John Berg is a contributing writer for the Alameda Sun.
Swim Feat Leads to More Swim Research
Craig Coombs’ record-breaking swim around Alameda (“Local to Attempt Setting Record for Swimming around the Island City,” Sept. 6) prompted me to investigate my grandfather’s record swims. As I looked through my grandmother’s belongings, I came upon several newspaper clippings documenting my grandpa’s records.
In the fall of 1939, America was emerging from the Great Depression and the Bay Area had two newly constructed iconic suspension bridges, the Golden Gate Bridge and the San Francisco Oakland Bay Bridge. To celebrate, Treasure Island had been created in the middle of the San Francisco Bay to serve as the venue for the 1939 World’s Fair, the Golden Gate International Exposition.
A young man named Fred Breckenridge, who happened to be my grandfather, became the first person to swim from Alameda to Treasure Island on Sept. 8, 1939. He was 29 years old. At the time, the Bay Area was getting a great deal of national attention, Grandpa decided to attract a little publicity for Alameda’s Washington Park Beach where he swam daily. “It’s a swell place for swimming,” he said.
The difficult eight-mile open-water swim took Grandpa just four hours and 35 minutes, though he had to contend with very strong currents and saltwater burning his eyes. Grandpa’s coach, Jack Owens, and official time keeper, Henry Johnson, followed him in a row boat. When Grandpa climbed onto the dock at the Port of the Trade Winds on Treasure Island, a welcoming committee from the World’s Fair was on hand to greet him. After chatting with fair officials and reporters, Grandpa took a brief break and showered at the Treasure Island fire house.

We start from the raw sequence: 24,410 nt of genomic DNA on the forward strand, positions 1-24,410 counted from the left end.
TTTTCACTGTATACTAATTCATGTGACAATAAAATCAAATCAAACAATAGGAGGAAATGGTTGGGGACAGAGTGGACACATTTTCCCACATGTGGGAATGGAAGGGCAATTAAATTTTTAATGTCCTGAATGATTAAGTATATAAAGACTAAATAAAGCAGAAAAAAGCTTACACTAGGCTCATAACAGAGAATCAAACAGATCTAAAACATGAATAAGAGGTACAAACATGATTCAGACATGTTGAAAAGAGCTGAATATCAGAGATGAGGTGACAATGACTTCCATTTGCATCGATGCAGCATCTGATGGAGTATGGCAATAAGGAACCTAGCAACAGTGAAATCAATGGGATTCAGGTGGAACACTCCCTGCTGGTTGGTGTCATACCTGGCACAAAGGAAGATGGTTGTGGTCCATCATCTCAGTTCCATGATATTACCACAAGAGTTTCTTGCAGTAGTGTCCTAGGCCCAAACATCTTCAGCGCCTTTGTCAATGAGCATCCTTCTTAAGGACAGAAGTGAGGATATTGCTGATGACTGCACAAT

When Grandpa returned to the row boat for the trip home, he saw that Owens and Johnson “looked a little tired” so Grandpa rowed back to Alameda. “That’s what made me tired,” Grandpa said.
In addition to several swims to Treasure Island, on Sept. 9, 1940, Grandpa swam from Pier 35 in San Francisco to Washington Park Beach. He completed the challenging 12-mile swim in an astonishing four hours and 20 minutes.
In 1941 Grandpa began swimming around Alameda in preparation to break the record set by Byron Summers on Memorial Day in 1927. The route Grandpa swam was estimated to be two miles longer than Summers’ route because he had to swim around the infill that the U.S. Navy created for its air station. The training Grandpa began for his record attempt was interrupted by World War II, when he was deployed to the South Pacific to fight in the war.
After the war Grandpa never again made any record attempts but he remained a vocal advocate of Washington Park Beach, and later after the South Shore expansion with Crown Memorial Beach where he was something of a local celebrity. In his retirement, Grandpa swam at Crown Memorial Beach nearly every day.